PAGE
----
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Concordat Watch - Poland - content area

Timeline: How catechism got into Polish state schools (1990-2010)

Bit by bit over twenty years, the Church has moved far beyond the education clause in the current concordat which guarantees catechism in state schools only where it is requested. Now, in practice, catechism is often compulsory, as it was officially in the 1925 concordat.* To see what this list means in terms of the pupils and their futures, see “Creeping evangelisation in state schools”.


Timeline: How Catholic catechism got into Polish state schools

By Maciej Psyk

Behind-doors consultations with "faith leaders" started the process and the route by which religious education got into state schools was a familiar one in Poland:
Bishops' Conference → Joint Commission → legislation (law, regulation or by-law / ordinance).
 

 02.05.1990 — The introduction of Religious Education (RE) in state schools is discussed at the 240th Synod of Polish Bishops.
16.06 1990 — Episcopate of Poland officially demands RE in state schools through its Pastoral Letter.
27.06.1990 — negotiations over introducing RE held between Church and Government in the Joint Commission. RE was to be taught at no cost to the state.
August 1990 — Bishops agree to postpone salaries “for three years” due the economic collapse, which makes it politically feasible for the new cabinet, reshuffled the month before.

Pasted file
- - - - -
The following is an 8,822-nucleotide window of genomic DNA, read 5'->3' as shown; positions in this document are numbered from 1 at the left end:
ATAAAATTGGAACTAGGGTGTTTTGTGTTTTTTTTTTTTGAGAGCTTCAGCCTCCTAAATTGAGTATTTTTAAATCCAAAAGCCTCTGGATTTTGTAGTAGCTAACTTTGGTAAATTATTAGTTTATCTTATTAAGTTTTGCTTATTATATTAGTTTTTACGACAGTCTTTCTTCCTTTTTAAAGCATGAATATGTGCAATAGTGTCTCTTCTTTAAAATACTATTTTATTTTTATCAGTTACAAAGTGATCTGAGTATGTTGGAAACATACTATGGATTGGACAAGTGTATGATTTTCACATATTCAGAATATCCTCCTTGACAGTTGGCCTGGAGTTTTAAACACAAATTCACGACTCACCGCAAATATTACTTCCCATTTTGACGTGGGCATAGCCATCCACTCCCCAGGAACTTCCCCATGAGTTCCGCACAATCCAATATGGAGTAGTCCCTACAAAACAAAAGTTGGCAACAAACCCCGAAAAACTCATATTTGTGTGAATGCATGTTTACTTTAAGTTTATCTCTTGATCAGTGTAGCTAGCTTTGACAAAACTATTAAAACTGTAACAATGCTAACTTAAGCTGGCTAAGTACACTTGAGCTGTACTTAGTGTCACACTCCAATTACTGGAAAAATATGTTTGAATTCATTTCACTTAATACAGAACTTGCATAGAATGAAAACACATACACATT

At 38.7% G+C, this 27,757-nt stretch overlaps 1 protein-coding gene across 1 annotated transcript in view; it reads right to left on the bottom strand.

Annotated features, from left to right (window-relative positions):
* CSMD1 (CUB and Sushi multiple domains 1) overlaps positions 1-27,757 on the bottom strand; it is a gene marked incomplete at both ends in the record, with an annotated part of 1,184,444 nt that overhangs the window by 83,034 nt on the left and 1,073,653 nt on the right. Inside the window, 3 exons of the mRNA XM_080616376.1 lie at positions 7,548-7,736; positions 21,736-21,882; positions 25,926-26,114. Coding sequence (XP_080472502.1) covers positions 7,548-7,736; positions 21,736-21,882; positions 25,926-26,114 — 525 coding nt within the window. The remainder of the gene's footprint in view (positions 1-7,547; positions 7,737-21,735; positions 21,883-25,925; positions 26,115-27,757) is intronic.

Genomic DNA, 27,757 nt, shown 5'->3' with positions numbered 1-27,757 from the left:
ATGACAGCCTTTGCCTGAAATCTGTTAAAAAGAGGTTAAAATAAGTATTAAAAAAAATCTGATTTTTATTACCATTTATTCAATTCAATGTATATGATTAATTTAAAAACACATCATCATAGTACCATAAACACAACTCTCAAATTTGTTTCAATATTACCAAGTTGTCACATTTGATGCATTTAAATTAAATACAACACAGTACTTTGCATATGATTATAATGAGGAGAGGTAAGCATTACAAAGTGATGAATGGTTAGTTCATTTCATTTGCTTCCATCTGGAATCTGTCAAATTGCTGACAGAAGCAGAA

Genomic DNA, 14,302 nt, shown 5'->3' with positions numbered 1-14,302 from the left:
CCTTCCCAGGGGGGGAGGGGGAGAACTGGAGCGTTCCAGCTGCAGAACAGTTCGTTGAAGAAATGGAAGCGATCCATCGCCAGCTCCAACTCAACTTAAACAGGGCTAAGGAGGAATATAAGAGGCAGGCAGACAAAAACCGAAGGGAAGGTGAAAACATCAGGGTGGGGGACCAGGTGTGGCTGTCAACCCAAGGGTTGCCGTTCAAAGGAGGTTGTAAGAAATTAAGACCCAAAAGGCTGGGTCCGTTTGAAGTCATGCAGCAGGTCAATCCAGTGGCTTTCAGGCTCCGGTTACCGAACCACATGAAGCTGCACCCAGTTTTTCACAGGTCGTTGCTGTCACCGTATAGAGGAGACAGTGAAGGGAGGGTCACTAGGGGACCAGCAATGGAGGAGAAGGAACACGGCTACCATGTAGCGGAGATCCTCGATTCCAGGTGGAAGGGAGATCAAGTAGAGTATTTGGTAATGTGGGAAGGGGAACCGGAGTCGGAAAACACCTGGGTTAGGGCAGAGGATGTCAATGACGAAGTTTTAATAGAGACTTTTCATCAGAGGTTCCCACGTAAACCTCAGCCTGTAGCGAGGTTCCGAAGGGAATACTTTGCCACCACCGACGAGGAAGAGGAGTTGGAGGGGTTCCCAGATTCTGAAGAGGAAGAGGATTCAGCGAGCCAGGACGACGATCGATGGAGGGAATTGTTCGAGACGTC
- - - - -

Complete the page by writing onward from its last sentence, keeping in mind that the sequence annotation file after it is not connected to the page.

3.08.1990 — Minister of Education Prof. Samsonowicz introduces Catholic RE by by-law (ordinance).
16.08.1990 — Ombudsman brings this before the Constitutional Tribunal. 
24.08.1990 — Minister Samsonowicz forgot to include other denominations in his 03.08.1990 by-law, therefore he files a new one to give equal privileges to non-Catholic denominations.
28.08.1990 — This by-law (ordinance) is challenged by the Ombudsman before the Constitutional Tribunal on the same grounds as his previous one.  
01.09.1990 — First day of RE in schools (which is brought in illegally, as the 1961 statute that secularised education is still in force).
29.12.1990 — According to the Church, RE isn't part of education system, but merely takes place in schools, with Ministry of Education consent. This is the justification before the Constitutional Tribunal.

30.01.1991 — After the Ministry of Education claims that priests are not teachers and RE is not a part of the curriculum, the Constitutional Tribunal rules that the by-laws (ordinances) are constitutional, with three judges dissenting.
13.02.1991 — Constitutional Tribunal rules that Art. 2 of the 1961 statute (which secularised education) is unconstitutional.
07.09.1991 — New Education Act grants denominations the right to teach RE in schools, finally making it legal. 

14.04.1992 — Ministry of Education announces new regulations governing RE in schools, under Article 12 of the Education Act. [1]
19.08.1992 — Ombudsman claims before the Constitutional Tribunal that this violates the Constitution (Articles. 81.1 and 82.1) and 1989 religious freedom law. [2]

20.04.1993 — Constitutional Tribunal decides that not all of these regulations are constitutional and those that aren’t must be amended within three months; again three justices dissent.